Although fall is arguably the best time to transplant perennial plants in your garden, gardeners may also opt to move plants in spring. Mild weather and soil moisture may work in your favor during spring, with the added benefit of a full growing season ahead during which the transplant can re-establish healthy roots.
Pick a location for the new transplant with the correct sunlight levels and excellent drainage.
Prepare the soil by incorporating up to four inches of organic matter, such as composted pine bark, to a depth of 12 inches. Add a 5-10-5 fertilizer at this time, at a rate of 2 pounds over 100 square feet.
Dig a hole about twice as wide as the plant you will be moving, and only as deep as necessary to keep the crown of the plant at surface level.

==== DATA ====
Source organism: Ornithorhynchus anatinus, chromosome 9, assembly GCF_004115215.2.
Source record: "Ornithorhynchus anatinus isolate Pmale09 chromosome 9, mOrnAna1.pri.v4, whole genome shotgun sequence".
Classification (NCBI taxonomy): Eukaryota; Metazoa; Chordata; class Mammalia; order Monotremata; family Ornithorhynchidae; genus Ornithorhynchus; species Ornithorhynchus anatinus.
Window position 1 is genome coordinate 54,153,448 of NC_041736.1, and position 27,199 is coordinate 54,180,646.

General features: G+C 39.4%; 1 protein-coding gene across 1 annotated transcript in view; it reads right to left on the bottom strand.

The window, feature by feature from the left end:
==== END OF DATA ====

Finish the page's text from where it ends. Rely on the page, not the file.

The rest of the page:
Dig a wide circle around the plant, taking care not to cut any large roots as you dig.
Lift the plant out of the ground, using a garden fork if necessary.
Set the plant in the hole, ensuring that it sits at the same level it did in the previous location.
Backfill the hole with the prepared soil, tamping lightly as you fill without compacting the soil around the roots.
Cover the planting bed with up to three inches of organic mulch, such as composted pine needles, to help retain soil moisture and deter weeds. Avoid allowing mulch to touch the crown of the plant during the growing season, as this may encourage the spread of disease.
Water transplants well, keeping the soil moist as they establish roots throughout spring. Monitor rainfall and adjust watering accordingly, with at least one deep soaking at the roots per week.